Reykjavík Roasters, Kárastígur 1. Often named one of Reykjavík’s coolest coffee shops, Reykjavík Roasters is a small, unassuming venue near the center of town with a big reputation for making exceptional lattés, espressos, and hot chocolate. The layout of this hidden gem is clunky and congested, making finding a seat during peak hours difficult, but if you’re lucky enough to secure a table, prepare yourself for one of the most authentic and enjoyable coffee shop experiences in Reykjavík. Reykjavík Roasters attracts a diverse crowd of customers, and its compact, snug atmosphere is perfect for writers who welcome occasional distractions.


Stofan Kaffíhús, Vesturgata 3. Spacious, warm, and comfortable, Stofan Kaffihús—which is located inside a renovated antique store—is a staple in the Reykjavík coffee scene, a café known for its rugged charm, cozy atmosphere and scrumptious deserts. Situated just a block away from the capitalʼs largest library, the laid-back and trendy vibe of this coffee shop makes it a great space to work on a novel, type up an essay, or compose a blog entry. At night it turns into an energetic bar, where local artists, writers, and musicians like to hang out and socialize. Try ordering a piece of Stofan’s rich chocolate cake or scrumptious carrot cake to accompany your afternoon cup of coffee. You wonʼt regret it!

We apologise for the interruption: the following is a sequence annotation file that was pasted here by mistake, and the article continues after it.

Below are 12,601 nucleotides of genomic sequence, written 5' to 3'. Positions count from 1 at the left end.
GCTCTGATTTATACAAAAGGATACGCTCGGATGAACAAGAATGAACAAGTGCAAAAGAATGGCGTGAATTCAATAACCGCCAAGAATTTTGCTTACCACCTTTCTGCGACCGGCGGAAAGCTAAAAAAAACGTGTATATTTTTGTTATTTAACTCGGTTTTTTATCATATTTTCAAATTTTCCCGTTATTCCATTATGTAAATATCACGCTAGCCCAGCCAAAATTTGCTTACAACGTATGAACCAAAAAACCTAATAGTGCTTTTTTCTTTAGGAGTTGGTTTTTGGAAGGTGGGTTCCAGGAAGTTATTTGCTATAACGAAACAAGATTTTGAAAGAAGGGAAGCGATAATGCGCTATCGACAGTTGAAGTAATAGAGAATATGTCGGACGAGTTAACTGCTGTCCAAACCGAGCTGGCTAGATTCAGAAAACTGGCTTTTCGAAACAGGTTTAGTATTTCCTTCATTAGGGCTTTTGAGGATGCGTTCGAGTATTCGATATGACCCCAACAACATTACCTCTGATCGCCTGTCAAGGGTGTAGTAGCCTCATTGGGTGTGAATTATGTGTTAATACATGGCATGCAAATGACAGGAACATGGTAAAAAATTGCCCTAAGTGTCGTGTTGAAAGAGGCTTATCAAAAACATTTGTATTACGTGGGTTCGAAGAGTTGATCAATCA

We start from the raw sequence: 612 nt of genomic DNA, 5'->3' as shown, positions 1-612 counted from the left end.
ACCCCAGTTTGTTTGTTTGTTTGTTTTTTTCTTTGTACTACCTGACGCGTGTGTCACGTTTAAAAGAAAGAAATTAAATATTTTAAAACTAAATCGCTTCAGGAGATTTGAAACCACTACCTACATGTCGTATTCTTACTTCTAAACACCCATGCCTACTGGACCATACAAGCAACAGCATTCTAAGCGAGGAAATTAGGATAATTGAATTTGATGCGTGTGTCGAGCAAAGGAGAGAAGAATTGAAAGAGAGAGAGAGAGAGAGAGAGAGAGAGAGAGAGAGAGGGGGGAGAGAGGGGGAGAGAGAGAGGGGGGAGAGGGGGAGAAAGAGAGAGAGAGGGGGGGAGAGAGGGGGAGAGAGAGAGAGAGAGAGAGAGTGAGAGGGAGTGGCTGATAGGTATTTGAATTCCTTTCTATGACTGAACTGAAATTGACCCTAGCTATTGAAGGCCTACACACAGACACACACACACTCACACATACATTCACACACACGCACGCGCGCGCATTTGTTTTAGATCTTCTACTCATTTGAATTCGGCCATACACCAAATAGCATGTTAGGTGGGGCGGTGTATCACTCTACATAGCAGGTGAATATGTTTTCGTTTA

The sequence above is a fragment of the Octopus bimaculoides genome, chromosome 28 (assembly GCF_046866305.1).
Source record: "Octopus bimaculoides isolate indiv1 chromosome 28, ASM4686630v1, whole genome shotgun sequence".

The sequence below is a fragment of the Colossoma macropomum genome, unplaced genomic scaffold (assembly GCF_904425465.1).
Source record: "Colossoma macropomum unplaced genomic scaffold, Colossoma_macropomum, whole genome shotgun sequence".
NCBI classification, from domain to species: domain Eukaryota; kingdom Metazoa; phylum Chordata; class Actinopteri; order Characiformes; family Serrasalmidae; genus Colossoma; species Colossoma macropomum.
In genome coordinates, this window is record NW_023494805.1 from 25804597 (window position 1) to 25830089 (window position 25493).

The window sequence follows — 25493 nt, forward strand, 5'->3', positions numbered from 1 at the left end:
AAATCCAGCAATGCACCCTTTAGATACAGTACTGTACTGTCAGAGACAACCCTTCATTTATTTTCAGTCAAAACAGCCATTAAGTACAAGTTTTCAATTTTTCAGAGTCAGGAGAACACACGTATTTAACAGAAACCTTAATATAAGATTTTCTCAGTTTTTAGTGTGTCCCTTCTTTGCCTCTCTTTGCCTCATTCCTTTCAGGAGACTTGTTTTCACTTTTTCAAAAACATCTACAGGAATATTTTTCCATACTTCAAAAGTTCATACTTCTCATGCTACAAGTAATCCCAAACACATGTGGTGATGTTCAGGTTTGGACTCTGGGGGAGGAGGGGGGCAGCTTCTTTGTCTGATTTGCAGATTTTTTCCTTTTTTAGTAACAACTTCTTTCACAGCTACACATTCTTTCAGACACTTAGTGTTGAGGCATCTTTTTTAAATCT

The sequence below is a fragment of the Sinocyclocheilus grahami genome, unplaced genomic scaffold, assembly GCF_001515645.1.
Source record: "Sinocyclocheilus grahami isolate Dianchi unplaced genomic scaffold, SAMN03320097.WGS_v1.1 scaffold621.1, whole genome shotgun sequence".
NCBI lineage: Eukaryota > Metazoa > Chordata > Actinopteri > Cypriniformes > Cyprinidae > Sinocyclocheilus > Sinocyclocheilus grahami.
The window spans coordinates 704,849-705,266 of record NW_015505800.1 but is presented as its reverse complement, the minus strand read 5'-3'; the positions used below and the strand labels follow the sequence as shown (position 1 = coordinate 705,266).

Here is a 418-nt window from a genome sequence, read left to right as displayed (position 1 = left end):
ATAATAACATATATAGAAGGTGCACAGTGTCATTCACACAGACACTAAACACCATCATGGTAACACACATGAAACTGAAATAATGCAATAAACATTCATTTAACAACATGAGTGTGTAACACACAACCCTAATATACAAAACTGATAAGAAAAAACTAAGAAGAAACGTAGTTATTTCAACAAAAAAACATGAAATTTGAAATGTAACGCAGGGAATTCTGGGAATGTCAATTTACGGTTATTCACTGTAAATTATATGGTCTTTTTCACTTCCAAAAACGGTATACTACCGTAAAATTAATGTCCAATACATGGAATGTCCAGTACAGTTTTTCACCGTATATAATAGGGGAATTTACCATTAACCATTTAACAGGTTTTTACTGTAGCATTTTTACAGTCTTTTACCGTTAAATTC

Kaffibrennslan, Laugavegur 21. Conveniently located on Reykjavík’s busiest shopping street, Kaffibrennslan is a lively coffee shop with a wide selection of not only coffees and beverages but also breakfast and lunch options, making it a great spot for authors who prefer starting early in the morning and working into the afternoon. If you enjoy typing in a cozy, more intimate setting, then take your laptop upstairs to escape the hustle-and-bustle of the café’s ground floor. If you are partial to more active environments, the ground level is the best place for writers who draw inspiration from observing others and listening to the pleasant sounds of daily conversation.